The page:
The Palace of Cortés in Cuernavaca, Morelos, Mexico, built between 1523-1528, is the oldest conserved colonial-era civil structure in the continental Americas.
The architecture is a blend between Gothic and Mudéjar, typical of the early 16th century colonial architecture.
The building began as a fortified residence for conqueror Hernán Cortés and his aristocratic second wife, Doña Juana Zúñiga. It was built in 1526, over a Tlahuica Aztec tribute collection center, which was destroyed by the Spanish during the Conquest.
Cortés replaced it with a personal residence to assert authority over the newly conquered peoples.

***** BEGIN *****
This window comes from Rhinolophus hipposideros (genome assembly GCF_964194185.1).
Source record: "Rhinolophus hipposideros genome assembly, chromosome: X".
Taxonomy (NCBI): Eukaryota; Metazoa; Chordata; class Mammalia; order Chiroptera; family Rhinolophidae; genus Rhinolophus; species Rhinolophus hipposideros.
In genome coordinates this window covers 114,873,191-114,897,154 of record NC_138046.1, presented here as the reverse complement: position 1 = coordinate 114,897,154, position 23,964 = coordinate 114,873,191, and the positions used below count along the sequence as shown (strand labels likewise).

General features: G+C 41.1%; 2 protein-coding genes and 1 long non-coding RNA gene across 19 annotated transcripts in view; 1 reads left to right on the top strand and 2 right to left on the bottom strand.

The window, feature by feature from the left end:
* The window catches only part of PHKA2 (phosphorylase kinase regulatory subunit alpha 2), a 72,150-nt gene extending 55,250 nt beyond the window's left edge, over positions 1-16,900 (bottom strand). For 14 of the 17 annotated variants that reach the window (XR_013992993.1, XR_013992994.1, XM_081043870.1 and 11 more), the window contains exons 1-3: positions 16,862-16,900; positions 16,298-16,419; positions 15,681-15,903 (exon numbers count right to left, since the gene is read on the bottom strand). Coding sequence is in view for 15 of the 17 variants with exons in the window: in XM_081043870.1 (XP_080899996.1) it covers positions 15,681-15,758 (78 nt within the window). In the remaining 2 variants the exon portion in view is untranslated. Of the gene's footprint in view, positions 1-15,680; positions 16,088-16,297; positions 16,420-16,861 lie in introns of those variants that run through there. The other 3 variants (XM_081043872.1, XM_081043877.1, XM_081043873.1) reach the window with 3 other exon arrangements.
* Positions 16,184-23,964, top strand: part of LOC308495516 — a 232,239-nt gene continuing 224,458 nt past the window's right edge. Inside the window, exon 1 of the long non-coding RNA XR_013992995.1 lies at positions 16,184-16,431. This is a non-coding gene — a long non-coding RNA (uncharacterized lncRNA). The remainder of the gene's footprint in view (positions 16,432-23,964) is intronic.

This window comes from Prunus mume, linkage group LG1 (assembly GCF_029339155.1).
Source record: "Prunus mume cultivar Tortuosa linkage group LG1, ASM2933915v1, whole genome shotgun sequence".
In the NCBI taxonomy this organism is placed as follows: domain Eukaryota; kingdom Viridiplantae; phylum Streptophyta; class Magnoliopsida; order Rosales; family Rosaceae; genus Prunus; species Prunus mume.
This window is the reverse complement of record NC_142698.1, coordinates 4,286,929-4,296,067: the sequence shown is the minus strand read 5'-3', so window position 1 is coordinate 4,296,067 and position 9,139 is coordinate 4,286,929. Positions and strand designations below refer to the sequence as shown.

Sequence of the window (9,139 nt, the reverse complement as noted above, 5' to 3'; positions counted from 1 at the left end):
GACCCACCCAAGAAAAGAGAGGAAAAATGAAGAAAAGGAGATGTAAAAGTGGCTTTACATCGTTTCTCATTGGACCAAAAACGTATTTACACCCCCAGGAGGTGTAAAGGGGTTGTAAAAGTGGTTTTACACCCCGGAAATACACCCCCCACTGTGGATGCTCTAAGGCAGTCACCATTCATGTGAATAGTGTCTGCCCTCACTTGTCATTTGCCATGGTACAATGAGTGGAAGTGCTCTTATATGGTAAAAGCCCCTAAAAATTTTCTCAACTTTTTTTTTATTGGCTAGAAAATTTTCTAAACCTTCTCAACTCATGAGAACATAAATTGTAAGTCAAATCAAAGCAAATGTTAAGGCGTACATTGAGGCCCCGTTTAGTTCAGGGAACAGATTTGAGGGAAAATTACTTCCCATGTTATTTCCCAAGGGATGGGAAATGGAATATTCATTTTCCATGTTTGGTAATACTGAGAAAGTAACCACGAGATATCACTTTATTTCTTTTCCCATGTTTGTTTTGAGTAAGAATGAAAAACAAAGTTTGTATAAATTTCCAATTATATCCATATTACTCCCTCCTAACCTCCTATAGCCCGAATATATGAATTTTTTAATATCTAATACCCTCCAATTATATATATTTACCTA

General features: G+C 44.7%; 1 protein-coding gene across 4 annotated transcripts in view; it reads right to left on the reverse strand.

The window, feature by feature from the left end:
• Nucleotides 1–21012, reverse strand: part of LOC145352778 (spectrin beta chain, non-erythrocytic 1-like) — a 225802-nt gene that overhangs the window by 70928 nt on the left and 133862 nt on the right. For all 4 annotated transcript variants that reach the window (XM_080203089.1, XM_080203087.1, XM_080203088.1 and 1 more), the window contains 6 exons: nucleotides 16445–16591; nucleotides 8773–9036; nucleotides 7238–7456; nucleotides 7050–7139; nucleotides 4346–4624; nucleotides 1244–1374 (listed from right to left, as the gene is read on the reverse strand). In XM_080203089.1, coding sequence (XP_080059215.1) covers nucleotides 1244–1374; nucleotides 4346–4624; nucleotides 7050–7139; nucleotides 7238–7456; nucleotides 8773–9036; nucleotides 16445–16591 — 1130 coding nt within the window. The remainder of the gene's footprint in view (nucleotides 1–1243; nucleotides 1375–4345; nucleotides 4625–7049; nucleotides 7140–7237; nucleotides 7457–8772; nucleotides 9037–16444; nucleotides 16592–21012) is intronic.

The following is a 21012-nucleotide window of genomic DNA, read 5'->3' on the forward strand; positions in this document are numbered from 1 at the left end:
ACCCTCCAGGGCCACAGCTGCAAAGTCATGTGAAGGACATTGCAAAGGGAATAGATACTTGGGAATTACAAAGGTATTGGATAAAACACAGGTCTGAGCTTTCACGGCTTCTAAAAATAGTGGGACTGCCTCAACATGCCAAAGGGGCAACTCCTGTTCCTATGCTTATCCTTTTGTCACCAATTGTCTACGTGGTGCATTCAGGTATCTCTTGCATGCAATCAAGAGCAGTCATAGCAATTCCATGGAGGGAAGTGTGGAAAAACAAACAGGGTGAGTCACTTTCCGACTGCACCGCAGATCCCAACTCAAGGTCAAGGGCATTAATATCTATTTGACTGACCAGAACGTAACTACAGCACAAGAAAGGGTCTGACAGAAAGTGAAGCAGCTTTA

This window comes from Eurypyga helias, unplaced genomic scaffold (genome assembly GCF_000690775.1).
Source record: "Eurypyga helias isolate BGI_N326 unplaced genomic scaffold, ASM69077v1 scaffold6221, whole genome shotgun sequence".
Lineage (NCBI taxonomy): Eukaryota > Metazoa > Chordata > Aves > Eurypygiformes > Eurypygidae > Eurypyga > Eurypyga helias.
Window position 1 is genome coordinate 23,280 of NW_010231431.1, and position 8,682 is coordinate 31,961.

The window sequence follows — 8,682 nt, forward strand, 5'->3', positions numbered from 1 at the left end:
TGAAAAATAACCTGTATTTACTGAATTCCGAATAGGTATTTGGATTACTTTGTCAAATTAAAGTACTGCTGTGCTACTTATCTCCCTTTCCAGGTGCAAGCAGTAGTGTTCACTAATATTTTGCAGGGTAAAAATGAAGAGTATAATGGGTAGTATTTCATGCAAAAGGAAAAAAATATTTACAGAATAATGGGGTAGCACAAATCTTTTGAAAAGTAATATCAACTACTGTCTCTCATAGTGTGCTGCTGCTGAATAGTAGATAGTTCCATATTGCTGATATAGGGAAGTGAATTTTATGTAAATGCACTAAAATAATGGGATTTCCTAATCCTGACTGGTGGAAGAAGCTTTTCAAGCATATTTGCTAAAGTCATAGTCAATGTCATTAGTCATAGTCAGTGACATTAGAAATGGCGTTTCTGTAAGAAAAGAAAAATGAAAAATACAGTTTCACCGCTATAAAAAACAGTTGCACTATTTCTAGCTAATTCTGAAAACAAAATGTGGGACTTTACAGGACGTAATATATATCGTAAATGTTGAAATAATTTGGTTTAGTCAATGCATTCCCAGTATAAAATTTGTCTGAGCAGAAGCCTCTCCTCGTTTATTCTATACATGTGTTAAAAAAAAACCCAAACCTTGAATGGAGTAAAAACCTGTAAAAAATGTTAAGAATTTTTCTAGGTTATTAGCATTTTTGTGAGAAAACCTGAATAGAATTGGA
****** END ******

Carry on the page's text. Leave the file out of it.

As Cortés’s residence, it reached its height in the 1530s, but the family eventually abandoned it due to on-going legal troubles. In the 18th century, colonial authorities had the structure renovated and used it as a barracks and jail.
During the Mexican War of Independence, it held prisoners such as José María Morelos y Pavón.
Cuernavaca is the capital and largest city of the state of Morelos in Mexico. The city is better known as the “City of Eternal Spring” for its magnificent weather.
The name was Hispanicized from Cuaunahuac to Cuernavaca; as Hernán Cortés used to call it.
The Palace of Cortés houses the Museo Regional Cuauhnáhuac, dedicated to the history of Morelos State.
Source: Gobierno del Estado de Morelos